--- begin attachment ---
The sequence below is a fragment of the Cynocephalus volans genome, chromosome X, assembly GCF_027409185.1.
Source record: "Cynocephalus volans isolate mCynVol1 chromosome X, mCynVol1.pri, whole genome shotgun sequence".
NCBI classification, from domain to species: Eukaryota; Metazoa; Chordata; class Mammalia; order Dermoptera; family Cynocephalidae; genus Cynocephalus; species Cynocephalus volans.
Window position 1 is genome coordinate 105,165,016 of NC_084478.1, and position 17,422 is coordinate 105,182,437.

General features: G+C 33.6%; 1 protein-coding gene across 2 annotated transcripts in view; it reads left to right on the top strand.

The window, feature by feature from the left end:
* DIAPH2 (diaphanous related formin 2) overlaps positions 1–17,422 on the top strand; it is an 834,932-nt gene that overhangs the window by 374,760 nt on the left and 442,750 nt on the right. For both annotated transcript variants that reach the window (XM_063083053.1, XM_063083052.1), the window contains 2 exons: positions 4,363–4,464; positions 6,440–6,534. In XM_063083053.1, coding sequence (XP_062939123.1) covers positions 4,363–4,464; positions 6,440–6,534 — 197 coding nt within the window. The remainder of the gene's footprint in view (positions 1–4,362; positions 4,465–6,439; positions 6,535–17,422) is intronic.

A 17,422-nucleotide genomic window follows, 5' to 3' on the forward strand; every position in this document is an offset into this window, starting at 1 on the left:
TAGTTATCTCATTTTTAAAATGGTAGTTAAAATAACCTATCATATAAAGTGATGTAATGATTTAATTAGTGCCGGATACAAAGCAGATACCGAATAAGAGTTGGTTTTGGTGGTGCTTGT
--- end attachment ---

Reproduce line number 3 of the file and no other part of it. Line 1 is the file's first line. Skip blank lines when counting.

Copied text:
NCBI classification, from domain to species: Eukaryota; Metazoa; Chordata; class Mammalia; order Dermoptera; family Cynocephalidae; genus Cynocephalus; species Cynocephalus volans.